Question: There has been an accident, hasn't there?

I want to Know if these tag questions are right or not.

Open the window, will you?
No body came, did they?
There has been an accident, hasn’t there?
It has been six years since we last saw eachother, has it?


Hi Manal,

Open the window, will you? Fine
Nobody came, did they? Fine
There has been an accident, hasn’t there? Ok
It has been six years since we last saw eachother, has it? No

It should be:
It has been six years since we last saw each other, hasn’t it?

Pamela’s version of your fourth sentence would be the more commonly used one. However, it is also possible to use ‘has it’ as a tag at the end of that sentence. The meaning will be different though.

Let’s assume that both sentences were spoken by John, and that John is talking to Mary:

4a. John: It has been six years since we last saw each other, hasn’t it? With this tag, John basically asks Mary to confirm what he has said. John’s tag question basically means the same thing as “Isn’t that right?”

4b. John: It has been six years since we last saw each other, has it? In this case, Mary might have just mentioned that the last time she and John were together was 6 years ago. John’s tag question acknowledges what Mary has said and also indicates that he is a bit surprised that it has been so long.

Amy, believe it or not, when I went to bed yesterday, it occured to me suddenly- why I corrected the last sentence if it was also idiomatic. :wink: I decided not to log on again thinking that Manal was training the typical models of the tags.

It so great to have you around! :wink:

All fine examples.

These too:

You’ve eaten, haven’t you? + -
You’ve eaten, have you? + +

You won’t eat it, will you? - +
Oh, you won’t eat it, won’t you! - -

I was teached all the time that if the sentence contains have the tag should be haven’t
Now I’m pretty confused.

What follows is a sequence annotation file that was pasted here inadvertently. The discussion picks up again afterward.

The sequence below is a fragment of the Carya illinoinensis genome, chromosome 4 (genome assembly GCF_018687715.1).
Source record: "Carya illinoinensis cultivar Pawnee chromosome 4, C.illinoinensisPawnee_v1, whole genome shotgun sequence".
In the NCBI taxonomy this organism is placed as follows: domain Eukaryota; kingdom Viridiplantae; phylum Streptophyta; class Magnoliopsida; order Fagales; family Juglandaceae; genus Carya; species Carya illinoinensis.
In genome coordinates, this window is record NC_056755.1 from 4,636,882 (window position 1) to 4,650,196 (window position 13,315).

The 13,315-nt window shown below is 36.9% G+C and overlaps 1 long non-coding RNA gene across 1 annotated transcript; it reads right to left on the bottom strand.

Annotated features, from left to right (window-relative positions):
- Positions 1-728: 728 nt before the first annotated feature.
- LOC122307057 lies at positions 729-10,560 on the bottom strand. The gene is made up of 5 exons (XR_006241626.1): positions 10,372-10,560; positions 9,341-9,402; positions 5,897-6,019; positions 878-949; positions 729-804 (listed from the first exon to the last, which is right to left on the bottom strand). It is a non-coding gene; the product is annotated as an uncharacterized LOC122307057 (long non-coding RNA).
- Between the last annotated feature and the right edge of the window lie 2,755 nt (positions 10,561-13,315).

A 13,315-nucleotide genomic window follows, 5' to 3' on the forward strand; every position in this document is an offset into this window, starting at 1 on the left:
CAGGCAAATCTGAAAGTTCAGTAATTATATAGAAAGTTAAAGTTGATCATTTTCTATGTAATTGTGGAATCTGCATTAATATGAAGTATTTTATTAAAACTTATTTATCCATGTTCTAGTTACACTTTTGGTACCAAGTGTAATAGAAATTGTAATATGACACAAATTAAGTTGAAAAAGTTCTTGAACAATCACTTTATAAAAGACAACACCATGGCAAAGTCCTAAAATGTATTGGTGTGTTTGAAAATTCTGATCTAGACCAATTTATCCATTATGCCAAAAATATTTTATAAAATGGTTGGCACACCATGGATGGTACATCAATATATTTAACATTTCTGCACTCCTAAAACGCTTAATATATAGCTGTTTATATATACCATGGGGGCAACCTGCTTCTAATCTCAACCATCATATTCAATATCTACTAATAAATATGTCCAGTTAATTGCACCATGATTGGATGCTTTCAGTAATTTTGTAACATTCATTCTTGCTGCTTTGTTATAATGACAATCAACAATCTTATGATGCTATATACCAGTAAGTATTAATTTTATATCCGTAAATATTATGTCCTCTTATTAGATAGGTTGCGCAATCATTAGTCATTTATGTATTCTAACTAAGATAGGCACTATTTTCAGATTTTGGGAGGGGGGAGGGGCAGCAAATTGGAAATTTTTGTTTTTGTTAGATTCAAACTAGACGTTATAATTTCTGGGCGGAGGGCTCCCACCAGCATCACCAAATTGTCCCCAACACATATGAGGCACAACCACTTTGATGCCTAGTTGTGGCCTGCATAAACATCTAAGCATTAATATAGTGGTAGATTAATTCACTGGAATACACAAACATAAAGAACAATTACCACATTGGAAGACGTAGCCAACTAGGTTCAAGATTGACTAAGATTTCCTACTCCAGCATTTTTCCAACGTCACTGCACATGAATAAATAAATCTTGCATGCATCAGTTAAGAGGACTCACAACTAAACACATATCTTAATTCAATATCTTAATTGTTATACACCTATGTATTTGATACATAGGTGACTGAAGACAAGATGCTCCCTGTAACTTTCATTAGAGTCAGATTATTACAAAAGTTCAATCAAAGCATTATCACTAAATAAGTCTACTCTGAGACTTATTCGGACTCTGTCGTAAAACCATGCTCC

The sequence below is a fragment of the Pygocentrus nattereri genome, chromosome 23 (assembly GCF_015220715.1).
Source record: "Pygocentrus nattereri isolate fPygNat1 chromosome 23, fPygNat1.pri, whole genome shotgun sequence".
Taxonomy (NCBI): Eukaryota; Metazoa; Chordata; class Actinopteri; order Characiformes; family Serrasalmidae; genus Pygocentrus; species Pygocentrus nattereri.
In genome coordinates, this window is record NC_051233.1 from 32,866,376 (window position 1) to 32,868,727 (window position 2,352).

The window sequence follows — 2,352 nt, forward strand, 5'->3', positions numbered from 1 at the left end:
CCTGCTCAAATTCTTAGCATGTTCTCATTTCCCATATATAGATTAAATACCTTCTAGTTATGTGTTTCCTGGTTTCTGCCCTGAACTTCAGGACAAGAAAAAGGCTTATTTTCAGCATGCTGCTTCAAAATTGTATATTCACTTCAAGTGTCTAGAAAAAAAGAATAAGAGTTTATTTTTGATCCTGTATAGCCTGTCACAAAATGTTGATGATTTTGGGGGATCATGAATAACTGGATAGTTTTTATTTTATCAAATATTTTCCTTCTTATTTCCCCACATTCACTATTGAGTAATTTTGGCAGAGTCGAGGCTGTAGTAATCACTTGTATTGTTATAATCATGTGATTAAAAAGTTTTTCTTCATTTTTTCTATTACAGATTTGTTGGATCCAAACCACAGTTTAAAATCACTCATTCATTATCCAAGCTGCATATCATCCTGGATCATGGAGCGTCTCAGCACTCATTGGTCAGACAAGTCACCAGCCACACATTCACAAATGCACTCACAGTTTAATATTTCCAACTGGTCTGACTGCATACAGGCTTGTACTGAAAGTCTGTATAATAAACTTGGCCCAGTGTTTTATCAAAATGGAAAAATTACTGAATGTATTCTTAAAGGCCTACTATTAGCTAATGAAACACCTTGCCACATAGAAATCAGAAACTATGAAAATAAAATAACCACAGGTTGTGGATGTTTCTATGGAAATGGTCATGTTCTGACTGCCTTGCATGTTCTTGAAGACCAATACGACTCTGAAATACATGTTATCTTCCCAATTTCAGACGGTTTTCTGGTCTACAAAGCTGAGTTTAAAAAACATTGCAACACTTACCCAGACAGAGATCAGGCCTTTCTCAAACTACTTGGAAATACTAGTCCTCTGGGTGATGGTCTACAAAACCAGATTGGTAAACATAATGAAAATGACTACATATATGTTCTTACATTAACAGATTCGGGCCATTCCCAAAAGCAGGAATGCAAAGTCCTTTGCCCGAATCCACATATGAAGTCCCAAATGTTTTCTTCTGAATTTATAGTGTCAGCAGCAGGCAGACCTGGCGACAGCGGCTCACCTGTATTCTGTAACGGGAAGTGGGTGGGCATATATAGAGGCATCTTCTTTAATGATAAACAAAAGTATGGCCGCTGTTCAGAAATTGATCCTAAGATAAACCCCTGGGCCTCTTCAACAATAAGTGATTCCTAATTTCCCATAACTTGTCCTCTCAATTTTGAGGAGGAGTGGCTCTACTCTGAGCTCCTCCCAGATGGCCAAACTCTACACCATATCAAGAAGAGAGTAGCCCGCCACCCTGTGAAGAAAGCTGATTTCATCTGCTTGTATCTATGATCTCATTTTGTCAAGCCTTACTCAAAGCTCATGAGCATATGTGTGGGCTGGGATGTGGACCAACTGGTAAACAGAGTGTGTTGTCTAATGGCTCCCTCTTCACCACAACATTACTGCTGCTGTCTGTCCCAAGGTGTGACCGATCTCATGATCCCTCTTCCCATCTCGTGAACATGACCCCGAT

Can you tell me how could I remember when I should use have and when haven’t at the end?


Have a look at these, esp. “statement tags”.

Tags are a type of clause without a lexical verb but which relate to the verb in the main clause of a sentence.

Tags consist of auxiliary be, do, have, lexical verb be or a modal verb and a subject (most typically a pronoun). They may have declarative or interrogative word order and may have affirmative or negative polarity.

The four main types of tag are question tags, directive tags, statement tags (also known as copy tags) and exclamation tags:

• Question tags:
She’s a teacher, isn’t she?
I haven’t shown you this, have I?
You’ve met David, have you?
• Directive tags:
Shut the door, will you.
Don’t stay out too late, will you.
• Statement tags:
I’m hungry, I am.
She was very kind, Rita was.
He’s not so tall, Jim isn’t.
• Exclamation tags:
How strange, isn’t it!
What a laugh that was, wasn’t it!

Statement tags

Declarative clauses may be followed by a tag with the same polarity and subject – verb word order. These are called statement tags or copy tags. Such sentences typically make emphatic statements, frequently in evaluative contexts:

affirmative affirmative She’s lovely, she is.
negative negative It’s not very good, that one isn’t.

They were pathetic-looking things, they were.
I’m fed up with it, I am.

The principle of same polarity operates with reduced (ellipted) clauses too:
[speakers are at a nature conservation area]

A: I don’t think we’ll see much wildlife today.
B: Not without binoculars we won’t.

[speakers are joking and engaging in word play]

A: D’you know the definition of a secret?
B: No.
A: A secret is something only one person knows.
B: Not where I work it isn’t.

Both it and that may occur as subjects in tags following main clauses with it. Main clauses with that normally have that as the subject of the tag:

It’s about this big, it is.
Ah, it was beautiful, that was.
That was the second time, that was.

Source: The Cambridge Grammar of English.


I’m sure I will use the right polarity in the future.

Regarding the gross grammatical error teached instead of taught only a short comment:

I always used teached as the past tense from teach in the past. From today onwards I will use the correct form.

Although, it won’t be easy for me to pronounce the 2 past tense differently:
taught - thought

Thanks for all of you

You’re welcome.